North Losing Out in European Market

International sanctions against North Korea are leading to declining bilateral trade volumes with the European Union (EU), it has been revealed.

“The total amount of trade between North Korea and the EU in 2012 fell 40%, from 159,000,000 Euros in 2011 to 92,000,000 Euros in 2012,” Voice of America reported yesterday, citing the latest trade statistics from the European Commission.

The root of the decline lies in exports from North Korea; in other words, Pyongyang’s exports to the EU decreased dramatically, and this led to an overall decrease in bilateral trade.

North Korean imports from the EU last year amounted to 73,000,000 Euros, a 60% increase from the previous year. However, exports in the same period were only worth 19,000,000 Euros, not even 1/5 of the previous year’s 116,000,000 Euros.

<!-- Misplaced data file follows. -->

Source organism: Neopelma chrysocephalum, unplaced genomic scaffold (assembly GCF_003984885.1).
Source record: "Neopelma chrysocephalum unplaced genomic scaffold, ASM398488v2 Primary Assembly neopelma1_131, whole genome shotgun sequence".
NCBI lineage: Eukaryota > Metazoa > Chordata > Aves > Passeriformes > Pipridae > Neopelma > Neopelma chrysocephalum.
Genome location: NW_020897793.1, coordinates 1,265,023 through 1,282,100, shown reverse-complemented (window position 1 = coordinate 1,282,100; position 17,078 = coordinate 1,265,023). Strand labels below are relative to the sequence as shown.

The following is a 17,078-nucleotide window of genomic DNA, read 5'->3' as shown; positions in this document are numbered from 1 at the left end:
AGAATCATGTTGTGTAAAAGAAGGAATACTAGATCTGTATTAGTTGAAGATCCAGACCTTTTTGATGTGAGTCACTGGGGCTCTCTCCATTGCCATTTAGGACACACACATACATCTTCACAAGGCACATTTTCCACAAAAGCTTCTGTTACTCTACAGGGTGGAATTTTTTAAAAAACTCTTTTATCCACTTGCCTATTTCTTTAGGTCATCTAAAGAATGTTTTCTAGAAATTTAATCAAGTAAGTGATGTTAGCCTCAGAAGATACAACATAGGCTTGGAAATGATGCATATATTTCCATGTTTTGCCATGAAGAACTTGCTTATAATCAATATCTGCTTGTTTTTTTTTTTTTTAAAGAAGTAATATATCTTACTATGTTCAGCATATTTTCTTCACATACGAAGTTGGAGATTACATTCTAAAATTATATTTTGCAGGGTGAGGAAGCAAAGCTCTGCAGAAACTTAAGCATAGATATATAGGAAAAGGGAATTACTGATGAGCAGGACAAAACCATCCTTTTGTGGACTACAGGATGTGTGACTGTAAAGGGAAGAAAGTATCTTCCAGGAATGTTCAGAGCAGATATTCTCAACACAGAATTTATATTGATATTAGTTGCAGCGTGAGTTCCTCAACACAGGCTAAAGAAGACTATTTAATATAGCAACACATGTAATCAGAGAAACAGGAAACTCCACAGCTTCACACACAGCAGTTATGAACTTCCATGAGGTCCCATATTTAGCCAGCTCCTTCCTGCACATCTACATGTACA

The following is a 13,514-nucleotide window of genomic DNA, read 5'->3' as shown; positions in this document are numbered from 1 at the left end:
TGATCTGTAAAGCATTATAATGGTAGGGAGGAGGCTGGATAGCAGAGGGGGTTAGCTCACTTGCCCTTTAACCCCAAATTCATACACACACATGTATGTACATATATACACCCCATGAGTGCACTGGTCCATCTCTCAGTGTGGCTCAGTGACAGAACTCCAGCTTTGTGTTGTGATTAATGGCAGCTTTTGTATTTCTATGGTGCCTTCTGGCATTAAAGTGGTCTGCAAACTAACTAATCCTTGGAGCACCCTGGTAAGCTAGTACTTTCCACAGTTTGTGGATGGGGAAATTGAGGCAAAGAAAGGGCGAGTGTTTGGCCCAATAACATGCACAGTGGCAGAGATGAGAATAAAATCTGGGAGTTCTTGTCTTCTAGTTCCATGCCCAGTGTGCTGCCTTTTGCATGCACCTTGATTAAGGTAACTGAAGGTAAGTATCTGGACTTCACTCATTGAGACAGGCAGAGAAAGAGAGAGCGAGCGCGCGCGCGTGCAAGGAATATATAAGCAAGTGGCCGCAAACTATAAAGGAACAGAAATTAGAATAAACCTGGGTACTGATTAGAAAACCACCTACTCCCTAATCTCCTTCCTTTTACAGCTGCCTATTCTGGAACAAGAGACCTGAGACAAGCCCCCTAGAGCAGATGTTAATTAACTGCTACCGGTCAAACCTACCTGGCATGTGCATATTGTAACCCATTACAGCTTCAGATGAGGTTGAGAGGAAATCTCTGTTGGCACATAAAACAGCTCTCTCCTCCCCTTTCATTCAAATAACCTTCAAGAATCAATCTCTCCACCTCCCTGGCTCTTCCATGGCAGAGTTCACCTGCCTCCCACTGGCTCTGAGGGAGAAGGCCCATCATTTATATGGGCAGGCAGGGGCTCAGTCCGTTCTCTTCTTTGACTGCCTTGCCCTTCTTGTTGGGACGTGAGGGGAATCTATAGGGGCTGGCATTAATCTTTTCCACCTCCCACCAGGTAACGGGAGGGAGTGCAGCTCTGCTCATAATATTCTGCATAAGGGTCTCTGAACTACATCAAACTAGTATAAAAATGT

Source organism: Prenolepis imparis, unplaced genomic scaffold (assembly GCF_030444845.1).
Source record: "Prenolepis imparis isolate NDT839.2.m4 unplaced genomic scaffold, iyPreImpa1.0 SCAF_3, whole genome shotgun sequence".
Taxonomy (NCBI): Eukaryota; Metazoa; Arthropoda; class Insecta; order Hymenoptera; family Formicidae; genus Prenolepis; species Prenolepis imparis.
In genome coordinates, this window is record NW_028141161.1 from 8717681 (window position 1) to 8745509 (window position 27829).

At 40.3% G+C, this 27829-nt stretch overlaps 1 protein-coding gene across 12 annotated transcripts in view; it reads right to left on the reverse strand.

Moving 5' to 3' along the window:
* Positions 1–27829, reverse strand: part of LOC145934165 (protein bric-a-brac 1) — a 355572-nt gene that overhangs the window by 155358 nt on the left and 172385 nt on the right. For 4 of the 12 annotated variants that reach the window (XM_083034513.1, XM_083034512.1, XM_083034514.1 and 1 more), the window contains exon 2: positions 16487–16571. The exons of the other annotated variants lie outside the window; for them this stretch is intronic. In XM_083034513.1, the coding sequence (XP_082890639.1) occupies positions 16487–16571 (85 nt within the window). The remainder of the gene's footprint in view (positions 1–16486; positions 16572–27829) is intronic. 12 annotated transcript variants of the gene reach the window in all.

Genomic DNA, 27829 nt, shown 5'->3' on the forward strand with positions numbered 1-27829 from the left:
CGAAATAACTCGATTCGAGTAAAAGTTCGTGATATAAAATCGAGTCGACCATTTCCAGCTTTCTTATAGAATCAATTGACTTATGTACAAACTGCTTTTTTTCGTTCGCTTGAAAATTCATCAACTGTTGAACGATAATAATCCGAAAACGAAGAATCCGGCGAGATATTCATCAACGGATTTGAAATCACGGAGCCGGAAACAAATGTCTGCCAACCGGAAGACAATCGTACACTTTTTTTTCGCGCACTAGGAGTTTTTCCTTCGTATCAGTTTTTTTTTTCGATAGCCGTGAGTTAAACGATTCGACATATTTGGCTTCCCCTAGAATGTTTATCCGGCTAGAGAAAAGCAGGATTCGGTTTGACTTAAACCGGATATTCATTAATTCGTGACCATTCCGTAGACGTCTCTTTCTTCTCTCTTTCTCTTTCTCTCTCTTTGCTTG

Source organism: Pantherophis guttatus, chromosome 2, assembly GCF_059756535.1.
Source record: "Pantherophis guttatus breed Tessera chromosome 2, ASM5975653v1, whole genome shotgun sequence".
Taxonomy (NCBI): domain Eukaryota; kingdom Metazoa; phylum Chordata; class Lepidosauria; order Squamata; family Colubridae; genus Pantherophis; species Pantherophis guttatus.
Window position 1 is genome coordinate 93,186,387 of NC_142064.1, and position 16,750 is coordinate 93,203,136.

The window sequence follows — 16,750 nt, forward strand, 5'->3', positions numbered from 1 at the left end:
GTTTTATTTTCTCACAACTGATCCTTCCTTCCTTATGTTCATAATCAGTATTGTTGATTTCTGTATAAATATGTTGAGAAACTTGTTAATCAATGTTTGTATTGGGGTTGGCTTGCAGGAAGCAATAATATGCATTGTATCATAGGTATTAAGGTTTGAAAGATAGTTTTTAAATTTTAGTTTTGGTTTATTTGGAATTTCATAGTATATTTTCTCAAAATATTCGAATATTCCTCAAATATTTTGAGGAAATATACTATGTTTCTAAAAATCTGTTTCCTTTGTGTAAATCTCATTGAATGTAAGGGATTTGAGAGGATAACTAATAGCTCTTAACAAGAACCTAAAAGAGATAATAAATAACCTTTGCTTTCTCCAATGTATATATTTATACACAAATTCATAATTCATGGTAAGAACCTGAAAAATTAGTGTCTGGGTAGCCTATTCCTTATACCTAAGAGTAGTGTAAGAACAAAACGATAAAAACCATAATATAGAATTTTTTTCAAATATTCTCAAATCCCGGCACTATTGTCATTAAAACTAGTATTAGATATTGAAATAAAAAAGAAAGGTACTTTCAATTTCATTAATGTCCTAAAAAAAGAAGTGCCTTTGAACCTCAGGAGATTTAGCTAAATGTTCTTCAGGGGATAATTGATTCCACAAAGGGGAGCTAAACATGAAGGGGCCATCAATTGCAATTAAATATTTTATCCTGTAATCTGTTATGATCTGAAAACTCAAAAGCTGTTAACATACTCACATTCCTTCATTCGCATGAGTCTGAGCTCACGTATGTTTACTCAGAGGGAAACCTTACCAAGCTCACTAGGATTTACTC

A report released by the Korean International Trade association last month yielded a similar outcome, concluding that trade between North Korea and the EU in the first five months of 2013 was on a declining curve, being worth just 12,500,000 Euros, a 77% decrease over the same period of 2012.

The EU also reported that North Korea’s foreign trade last year was worth 690,000,000 Euros overall. North Korea’s biggest trade partner was China, with 470,000,000 Euros, 68% of total foreign trade.

North Korea’s other major trade partners in 2012 India, the Democratic Republic of Congo, Saudi Arabia, and the Dominican Republic.